Golden Basketball Magazine
Season in Time: CCNY 1949-50 - IV
While CCNY was still basking in the glow of winning both the NCAA and NIT Tournaments in the same season, a report appeared in the New York Times.
  • Bradley F Paul Unruh revealed that he had been offered a bribe during the NIT. He was approached by an unidentified man who offered him $100 to keep Bradley's margin of victory under seven points and $500 if the margin was under three.
  • Basketball was the most heavily bet sport in America, but it was also an easy sport in which to shave points or even dump a game. A player might not lose the game for his team but could easily miss a few shots or let the man he guarded make a shot or two to keep the victory margin below the point spread.
Basketball had already endured several gambling scandals.
  • 1945: Five Brooklyn College players admitted they accepted bribes to lose a game. When it was determined that they were ready to throw another game, the contest was canceled. The two men who engineered the scheme were convicted and sent to jail for a year and fined $500. Four of the five Brooklyn players were expelled from the college.
    The fifth player was not expelled because it was determined that he had never been registered as a student!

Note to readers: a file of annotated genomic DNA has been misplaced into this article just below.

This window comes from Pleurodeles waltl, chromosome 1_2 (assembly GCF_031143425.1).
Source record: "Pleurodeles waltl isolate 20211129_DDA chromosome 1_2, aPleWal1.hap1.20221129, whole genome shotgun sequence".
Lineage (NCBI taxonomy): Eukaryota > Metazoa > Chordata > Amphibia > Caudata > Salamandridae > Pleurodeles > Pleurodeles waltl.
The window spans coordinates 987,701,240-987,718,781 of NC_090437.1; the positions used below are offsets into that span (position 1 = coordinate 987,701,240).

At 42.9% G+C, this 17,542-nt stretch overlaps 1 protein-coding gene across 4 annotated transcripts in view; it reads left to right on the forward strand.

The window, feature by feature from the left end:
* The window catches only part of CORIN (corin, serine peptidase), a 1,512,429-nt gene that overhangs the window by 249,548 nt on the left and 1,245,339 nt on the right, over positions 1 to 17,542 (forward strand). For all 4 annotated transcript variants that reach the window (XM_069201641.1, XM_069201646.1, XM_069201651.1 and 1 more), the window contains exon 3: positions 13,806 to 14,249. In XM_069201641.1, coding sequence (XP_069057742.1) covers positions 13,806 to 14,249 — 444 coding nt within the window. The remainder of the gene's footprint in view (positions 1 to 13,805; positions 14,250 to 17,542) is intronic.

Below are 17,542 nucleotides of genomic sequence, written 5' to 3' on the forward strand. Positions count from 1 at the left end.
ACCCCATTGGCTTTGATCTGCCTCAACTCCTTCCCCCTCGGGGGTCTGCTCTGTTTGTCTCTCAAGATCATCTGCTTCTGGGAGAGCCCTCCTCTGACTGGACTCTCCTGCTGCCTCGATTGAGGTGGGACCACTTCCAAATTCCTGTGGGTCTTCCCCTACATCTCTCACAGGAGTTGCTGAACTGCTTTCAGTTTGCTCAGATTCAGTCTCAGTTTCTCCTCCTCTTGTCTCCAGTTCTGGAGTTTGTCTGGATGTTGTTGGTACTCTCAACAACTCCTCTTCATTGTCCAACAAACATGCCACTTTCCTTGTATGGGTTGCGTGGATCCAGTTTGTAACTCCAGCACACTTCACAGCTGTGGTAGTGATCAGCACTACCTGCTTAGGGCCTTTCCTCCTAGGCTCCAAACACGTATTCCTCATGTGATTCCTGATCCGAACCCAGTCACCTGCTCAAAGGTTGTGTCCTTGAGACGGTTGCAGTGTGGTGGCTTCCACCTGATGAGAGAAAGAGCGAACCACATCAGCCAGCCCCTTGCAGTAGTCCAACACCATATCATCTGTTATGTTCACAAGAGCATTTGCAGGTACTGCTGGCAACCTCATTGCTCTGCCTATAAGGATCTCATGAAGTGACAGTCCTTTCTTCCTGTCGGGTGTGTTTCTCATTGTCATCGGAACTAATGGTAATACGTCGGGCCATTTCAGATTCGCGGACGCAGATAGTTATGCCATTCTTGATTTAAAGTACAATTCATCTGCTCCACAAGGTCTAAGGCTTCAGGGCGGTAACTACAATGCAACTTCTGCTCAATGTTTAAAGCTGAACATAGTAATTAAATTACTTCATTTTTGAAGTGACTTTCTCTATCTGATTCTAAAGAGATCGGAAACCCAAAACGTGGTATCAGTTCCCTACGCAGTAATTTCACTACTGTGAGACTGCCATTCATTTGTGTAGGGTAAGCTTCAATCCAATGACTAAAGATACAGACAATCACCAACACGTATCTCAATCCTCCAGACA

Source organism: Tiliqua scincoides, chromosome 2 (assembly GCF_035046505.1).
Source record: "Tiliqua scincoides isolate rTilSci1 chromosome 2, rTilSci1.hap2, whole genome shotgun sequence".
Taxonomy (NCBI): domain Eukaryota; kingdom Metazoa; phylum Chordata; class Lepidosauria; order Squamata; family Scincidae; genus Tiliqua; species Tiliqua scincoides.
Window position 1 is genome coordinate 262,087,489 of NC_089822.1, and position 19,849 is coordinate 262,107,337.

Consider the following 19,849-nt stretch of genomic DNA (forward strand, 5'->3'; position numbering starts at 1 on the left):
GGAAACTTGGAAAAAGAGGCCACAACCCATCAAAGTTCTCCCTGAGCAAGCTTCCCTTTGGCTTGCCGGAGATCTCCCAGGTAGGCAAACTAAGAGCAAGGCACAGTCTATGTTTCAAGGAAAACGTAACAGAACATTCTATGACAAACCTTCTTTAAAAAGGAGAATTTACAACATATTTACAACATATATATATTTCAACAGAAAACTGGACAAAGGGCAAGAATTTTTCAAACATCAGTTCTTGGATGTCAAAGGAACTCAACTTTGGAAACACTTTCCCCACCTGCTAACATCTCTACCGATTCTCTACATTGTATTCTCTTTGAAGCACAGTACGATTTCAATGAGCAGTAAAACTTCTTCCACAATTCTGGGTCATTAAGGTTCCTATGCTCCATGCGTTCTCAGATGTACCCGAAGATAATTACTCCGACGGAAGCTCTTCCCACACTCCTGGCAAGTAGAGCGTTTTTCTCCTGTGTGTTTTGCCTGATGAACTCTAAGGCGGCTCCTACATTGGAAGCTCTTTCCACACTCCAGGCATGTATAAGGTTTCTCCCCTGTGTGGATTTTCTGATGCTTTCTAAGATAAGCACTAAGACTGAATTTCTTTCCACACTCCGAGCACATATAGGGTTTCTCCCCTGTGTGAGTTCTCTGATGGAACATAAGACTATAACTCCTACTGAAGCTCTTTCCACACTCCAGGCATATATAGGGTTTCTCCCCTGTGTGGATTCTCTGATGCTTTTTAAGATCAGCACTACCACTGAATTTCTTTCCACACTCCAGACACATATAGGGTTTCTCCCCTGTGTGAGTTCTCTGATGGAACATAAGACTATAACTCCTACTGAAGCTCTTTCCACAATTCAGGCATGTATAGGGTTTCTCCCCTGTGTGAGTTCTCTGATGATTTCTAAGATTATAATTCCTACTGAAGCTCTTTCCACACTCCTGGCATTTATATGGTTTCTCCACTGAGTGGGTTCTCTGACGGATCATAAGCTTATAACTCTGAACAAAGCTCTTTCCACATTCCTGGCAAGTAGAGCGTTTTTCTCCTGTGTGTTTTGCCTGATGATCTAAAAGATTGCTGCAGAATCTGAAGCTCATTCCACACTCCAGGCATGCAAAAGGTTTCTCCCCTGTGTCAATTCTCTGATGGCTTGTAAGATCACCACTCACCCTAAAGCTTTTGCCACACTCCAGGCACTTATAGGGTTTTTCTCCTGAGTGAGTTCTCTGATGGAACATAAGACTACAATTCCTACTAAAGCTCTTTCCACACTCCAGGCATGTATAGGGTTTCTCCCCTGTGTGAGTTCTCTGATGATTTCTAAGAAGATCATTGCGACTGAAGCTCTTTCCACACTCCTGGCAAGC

• 1949: Four men were arrested for offering $1,000 to the co-captain of George Washington's basketball team to fix the score of a game with Manhattan College.
With five of the top six players from the '49-50 team returning, CCNY was expeced to contend for the national championships again.
  • Ranked #6 in the preseason AP poll, the Beavers won their first two games, including a 71-69 squeaker over Brigham Young.
  • Then came a puzzling 17-point loss to Missouri as City hit only 12 of 60 FG attempts for a dismal 20%. Floyd Layne, Ed Roman, and Alvin Roth missed shot after shot. Three players fouled out in the team's worst showing in two years.
  • Ed Warner missed several games with an ankle injury, including close losses to Oklahoma and Arizona. He wasn't at full strength in the loss to St. John's, which was considered the strongest team in the New York area. That ran the Beavers' record to a shocking 6-5.

The hottest club in NYC was Long Island U.

  • Despite their 12-0 record, the Blackbirds were widely assumed to be shaving points so that there was virtually no betting on their games.
  • They won big in the games in which they were favored by narrow margins but my only one or two points in games they were expected to win handily.

In this suspicious atmosphere, Stan Isaacs wrote a column in the New York Daily Compass that created widespread speculation.

  • According to Isaacs, bookmakers had been shutting off bets whenever a "certain local team" was playing. He said the contact man was a former player who was "one of the biggest names in collegiate basketball a few years ago."
  • It was widely assumed that the team in question was LIU.

On January 17, five men, two former Manhattan players and three professional gamblers, were arrested for trying to fix the Manhattan-DePaul game in Madison Square Garden.